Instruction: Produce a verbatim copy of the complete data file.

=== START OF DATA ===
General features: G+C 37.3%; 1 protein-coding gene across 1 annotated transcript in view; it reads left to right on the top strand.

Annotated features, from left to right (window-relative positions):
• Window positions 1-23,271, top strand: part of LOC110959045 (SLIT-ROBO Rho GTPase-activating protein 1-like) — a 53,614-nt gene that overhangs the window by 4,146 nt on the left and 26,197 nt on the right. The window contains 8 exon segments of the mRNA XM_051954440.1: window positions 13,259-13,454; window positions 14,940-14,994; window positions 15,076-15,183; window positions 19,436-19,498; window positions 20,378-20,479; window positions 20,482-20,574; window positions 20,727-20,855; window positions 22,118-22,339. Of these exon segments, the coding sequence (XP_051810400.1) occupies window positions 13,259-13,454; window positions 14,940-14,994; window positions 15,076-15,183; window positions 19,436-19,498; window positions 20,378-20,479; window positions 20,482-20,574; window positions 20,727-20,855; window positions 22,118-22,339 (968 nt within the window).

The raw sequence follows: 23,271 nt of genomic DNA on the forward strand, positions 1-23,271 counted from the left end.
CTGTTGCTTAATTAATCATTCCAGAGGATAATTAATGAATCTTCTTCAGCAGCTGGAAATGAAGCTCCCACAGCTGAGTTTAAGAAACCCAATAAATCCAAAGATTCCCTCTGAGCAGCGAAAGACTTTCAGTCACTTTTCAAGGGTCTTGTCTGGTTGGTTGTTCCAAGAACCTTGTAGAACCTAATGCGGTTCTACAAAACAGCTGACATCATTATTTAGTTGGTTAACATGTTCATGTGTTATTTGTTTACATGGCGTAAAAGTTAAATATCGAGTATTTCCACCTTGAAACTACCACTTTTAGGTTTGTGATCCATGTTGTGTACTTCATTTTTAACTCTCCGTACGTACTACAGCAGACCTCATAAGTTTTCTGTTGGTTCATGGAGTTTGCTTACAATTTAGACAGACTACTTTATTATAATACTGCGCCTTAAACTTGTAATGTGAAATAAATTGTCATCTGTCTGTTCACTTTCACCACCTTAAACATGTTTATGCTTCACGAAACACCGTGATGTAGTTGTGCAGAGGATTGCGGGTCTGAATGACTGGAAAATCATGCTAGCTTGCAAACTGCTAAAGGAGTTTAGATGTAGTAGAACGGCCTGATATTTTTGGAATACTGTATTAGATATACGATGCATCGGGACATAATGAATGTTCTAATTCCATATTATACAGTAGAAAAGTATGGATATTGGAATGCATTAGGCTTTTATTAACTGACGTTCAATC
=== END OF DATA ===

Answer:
General features: G+C 37.3%; 1 protein-coding gene across 1 annotated transcript in view; it reads left to right on the top strand.

Annotated features, from left to right (window-relative positions):
• Window positions 1-23,271, top strand: part of LOC110959045 (SLIT-ROBO Rho GTPase-activating protein 1-like) — a 53,614-nt gene that overhangs the window by 4,146 nt on the left and 26,197 nt on the right. The window contains 8 exon segments of the mRNA XM_051954440.1: window positions 13,259-13,454; window positions 14,940-14,994; window positions 15,076-15,183; window positions 19,436-19,498; window positions 20,378-20,479; window positions 20,482-20,574; window positions 20,727-20,855; window positions 22,118-22,339. Of these exon segments, the coding sequence (XP_051810400.1) occupies window positions 13,259-13,454; window positions 14,940-14,994; window positions 15,076-15,183; window positions 19,436-19,498; window positions 20,378-20,479; window positions 20,482-20,574; window positions 20,727-20,855; window positions 22,118-22,339 (968 nt within the window).

The raw sequence follows: 23,271 nt of genomic DNA on the forward strand, positions 1-23,271 counted from the left end.
CTGTTGCTTAATTAATCATTCCAGAGGATAATTAATGAATCTTCTTCAGCAGCTGGAAATGAAGCTCCCACAGCTGAGTTTAAGAAACCCAATAAATCCAAAGATTCCCTCTGAGCAGCGAAAGACTTTCAGTCACTTTTCAAGGGTCTTGTCTGGTTGGTTGTTCCAAGAACCTTGTAGAACCTAATGCGGTTCTACAAAACAGCTGACATCATTATTTAGTTGGTTAACATGTTCATGTGTTATTTGTTTACATGGCGTAAAAGTTAAATATCGAGTATTTCCACCTTGAAACTACCACTTTTAGGTTTGTGATCCATGTTGTGTACTTCATTTTTAACTCTCCGTACGTACTACAGCAGACCTCATAAGTTTTCTGTTGGTTCATGGAGTTTGCTTACAATTTAGACAGACTACTTTATTATAATACTGCGCCTTAAACTTGTAATGTGAAATAAATTGTCATCTGTCTGTTCACTTTCACCACCTTAAACATGTTTATGCTTCACGAAACACCGTGATGTAGTTGTGCAGAGGATTGCGGGTCTGAATGACTGGAAAATCATGCTAGCTTGCAAACTGCTAAAGGAGTTTAGATGTAGTAGAACGGCCTGATATTTTTGGAATACTGTATTAGATATACGATGCATCGGGACATAATGAATGTTCTAATTCCATATTATACAGTAGAAAAGTATGGATATTGGAATGCATTAGGCTTTTATTAACTGACGTTCAATC